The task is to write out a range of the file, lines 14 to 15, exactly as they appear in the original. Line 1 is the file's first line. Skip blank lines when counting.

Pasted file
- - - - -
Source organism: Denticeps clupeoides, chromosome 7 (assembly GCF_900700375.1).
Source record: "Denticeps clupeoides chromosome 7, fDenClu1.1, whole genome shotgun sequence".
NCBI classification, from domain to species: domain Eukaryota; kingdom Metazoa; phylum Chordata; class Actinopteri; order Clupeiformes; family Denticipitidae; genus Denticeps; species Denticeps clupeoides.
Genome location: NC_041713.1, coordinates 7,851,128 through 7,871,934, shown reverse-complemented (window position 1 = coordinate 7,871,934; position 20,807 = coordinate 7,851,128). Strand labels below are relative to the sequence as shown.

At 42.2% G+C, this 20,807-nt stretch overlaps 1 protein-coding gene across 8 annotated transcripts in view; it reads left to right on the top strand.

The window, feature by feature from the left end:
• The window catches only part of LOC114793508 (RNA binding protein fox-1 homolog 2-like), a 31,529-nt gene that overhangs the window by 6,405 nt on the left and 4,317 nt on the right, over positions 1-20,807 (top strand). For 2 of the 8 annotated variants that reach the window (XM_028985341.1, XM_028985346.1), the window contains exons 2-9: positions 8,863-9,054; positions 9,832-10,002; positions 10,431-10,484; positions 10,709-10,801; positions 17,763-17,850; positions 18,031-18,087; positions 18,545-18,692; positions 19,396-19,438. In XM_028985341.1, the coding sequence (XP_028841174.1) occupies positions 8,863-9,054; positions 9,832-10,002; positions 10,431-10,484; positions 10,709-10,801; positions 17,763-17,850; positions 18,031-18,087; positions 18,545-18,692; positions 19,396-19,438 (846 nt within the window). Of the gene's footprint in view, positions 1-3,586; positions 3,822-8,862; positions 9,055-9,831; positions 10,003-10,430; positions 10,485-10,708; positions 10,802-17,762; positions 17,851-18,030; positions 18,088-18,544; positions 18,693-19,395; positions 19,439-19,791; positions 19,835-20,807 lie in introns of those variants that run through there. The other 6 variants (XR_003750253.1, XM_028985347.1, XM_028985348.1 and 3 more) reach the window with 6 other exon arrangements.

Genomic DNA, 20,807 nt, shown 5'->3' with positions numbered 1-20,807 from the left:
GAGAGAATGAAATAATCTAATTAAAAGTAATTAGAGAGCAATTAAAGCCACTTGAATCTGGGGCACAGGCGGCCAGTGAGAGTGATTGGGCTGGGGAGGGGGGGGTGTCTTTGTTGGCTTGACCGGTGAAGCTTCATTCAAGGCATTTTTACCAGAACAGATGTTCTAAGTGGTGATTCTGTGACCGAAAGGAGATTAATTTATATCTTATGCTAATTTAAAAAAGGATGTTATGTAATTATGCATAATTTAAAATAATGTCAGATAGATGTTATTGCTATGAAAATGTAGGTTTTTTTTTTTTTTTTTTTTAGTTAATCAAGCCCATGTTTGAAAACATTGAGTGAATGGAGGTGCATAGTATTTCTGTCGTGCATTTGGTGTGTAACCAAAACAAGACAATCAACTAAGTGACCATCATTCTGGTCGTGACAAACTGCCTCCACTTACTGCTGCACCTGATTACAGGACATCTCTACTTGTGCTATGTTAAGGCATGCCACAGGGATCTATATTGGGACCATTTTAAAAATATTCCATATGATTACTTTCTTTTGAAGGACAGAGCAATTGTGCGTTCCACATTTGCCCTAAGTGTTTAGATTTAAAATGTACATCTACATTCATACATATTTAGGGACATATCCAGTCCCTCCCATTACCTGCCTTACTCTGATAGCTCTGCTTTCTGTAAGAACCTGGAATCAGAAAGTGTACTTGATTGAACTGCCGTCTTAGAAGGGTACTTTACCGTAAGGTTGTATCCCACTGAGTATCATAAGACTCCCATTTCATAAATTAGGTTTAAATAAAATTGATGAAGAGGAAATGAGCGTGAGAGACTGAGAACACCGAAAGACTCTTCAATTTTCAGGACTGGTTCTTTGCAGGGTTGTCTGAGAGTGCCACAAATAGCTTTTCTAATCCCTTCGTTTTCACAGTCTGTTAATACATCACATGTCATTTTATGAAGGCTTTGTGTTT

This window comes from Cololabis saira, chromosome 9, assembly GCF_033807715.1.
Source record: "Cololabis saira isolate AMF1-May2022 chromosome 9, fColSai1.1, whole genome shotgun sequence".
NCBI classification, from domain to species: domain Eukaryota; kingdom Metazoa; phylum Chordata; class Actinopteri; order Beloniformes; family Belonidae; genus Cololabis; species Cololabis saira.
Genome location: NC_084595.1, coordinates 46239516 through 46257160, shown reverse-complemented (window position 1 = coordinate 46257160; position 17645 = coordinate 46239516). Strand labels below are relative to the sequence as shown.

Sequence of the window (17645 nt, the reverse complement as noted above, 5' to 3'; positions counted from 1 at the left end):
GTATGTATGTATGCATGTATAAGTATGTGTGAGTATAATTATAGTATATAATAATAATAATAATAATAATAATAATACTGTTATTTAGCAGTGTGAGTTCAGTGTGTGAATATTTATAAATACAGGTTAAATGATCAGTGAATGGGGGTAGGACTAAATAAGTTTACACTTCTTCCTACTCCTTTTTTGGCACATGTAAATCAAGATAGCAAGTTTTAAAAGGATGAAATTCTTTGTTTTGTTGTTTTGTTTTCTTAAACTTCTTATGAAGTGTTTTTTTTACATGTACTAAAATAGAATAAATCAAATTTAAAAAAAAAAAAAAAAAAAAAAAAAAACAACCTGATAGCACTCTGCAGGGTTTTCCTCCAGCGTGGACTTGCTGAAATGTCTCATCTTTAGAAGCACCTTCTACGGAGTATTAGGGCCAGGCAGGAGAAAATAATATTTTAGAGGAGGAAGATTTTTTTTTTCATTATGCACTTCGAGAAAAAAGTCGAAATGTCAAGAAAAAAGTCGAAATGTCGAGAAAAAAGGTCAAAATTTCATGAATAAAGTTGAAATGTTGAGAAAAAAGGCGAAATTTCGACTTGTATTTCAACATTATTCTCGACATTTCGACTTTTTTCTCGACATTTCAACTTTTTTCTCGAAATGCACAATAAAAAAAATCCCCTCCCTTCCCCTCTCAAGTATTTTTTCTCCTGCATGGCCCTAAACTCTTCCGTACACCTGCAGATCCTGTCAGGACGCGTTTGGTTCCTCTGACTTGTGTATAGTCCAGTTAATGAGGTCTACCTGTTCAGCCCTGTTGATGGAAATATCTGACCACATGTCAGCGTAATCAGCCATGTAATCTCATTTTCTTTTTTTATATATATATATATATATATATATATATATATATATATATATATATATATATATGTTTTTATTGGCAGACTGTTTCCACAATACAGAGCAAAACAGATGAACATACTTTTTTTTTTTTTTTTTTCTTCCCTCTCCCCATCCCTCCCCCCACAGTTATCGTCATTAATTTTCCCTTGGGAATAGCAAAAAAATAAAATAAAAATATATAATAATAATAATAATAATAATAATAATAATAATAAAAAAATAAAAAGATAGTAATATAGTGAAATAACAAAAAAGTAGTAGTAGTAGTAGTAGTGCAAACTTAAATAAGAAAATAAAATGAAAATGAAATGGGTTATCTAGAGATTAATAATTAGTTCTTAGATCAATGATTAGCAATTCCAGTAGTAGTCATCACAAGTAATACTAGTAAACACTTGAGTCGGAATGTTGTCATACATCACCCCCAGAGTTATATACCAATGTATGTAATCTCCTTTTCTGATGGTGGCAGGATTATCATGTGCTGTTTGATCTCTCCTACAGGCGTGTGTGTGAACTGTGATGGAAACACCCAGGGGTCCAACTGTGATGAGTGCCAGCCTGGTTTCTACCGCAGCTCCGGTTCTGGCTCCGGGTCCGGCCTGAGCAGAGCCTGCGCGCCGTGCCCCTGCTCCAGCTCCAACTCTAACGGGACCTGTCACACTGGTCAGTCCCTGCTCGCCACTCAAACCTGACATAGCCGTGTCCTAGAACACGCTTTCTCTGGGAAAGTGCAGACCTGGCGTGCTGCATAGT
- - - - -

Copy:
Sequence of the window (17645 nt, the reverse complement as noted above, 5' to 3'; positions counted from 1 at the left end):
GTATGTATGTATGCATGTATAAGTATGTGTGAGTATAATTATAGTATATAATAATAATAATAATAATAATAATAATACTGTTATTTAGCAGTGTGAGTTCAGTGTGTGAATATTTATAAATACAGGTTAAATGATCAGTGAATGGGGGTAGGACTAAATAAGTTTACACTTCTTCCTACTCCTTTTTTGGCACATGTAAATCAAGATAGCAAGTTTTAAAAGGATGAAATTCTTTGTTTTGTTGTTTTGTTTTCTTAAACTTCTTATGAAGTGTTTTTTTTACATGTACTAAAATAGAATAAATCAAATTTAAAAAAAAAAAAAAAAAAAAAAAAAAACAACCTGATAGCACTCTGCAGGGTTTTCCTCCAGCGTGGACTTGCTGAAATGTCTCATCTTTAGAAGCACCTTCTACGGAGTATTAGGGCCAGGCAGGAGAAAATAATATTTTAGAGGAGGAAGATTTTTTTTTTCATTATGCACTTCGAGAAAAAAGTCGAAATGTCAAGAAAAAAGTCGAAATGTCGAGAAAAAAGGTCAAAATTTCATGAATAAAGTTGAAATGTTGAGAAAAAAGGCGAAATTTCGACTTGTATTTCAACATTATTCTCGACATTTCGACTTTTTTCTCGACATTTCAACTTTTTTCTCGAAATGCACAATAAAAAAAATCCCCTCCCTTCCCCTCTCAAGTATTTTTTCTCCTGCATGGCCCTAAACTCTTCCGTACACCTGCAGATCCTGTCAGGACGCGTTTGGTTCCTCTGACTTGTGTATAGTCCAGTTAATGAGGTCTACCTGTTCAGCCCTGTTGATGGAAATATCTGACCACATGTCAGCGTAATCAGCCATGTAATCTCATTTTCTTTTTTTATATATATATATATATATATATATATATATATATATATATATATATATATATATGTTTTTATTGGCAGACTGTTTCCACAATACAGAGCAAAACAGATGAACATACTTTTTTTTTTTTTTTTTTCTTCCCTCTCCCCATCCCTCCCCCCACAGTTATCGTCATTAATTTTCCCTTGGGAATAGCAAAAAAATAAAATAAAAATATATAATAATAATAATAATAATAATAATAATAATAATAAAAAAATAAAAAGATAGTAATATAGTGAAATAACAAAAAAGTAGTAGTAGTAGTAGTAGTGCAAACTTAAATAAGAAAATAAAATGAAAATGAAATGGGTTATCTAGAGATTAATAATTAGTTCTTAGATCAATGATTAGCAATTCCAGTAGTAGTCATCACAAGTAATACTAGTAAACACTTGAGTCGGAATGTTGTCATACATCACCCCCAGAGTTATATACCAATGTATGTAATCTCCTTTTCTGATGGTGGCAGGATTATCATGTGCTGTTTGATCTCTCCTACAGGCGTGTGTGTGAACTGTGATGGAAACACCCAGGGGTCCAACTGTGATGAGTGCCAGCCTGGTTTCTACCGCAGCTCCGGTTCTGGCTCCGGGTCCGGCCTGAGCAGAGCCTGCGCGCCGTGCCCCTGCTCCAGCTCCAACTCTAACGGGACCTGTCACACTGGTCAGTCCCTGCTCGCCACTCAAACCTGACATAGCCGTGTCCTAGAACACGCTTTCTCTGGGAAAGTGCAGACCTGGCGTGCTGCATAGT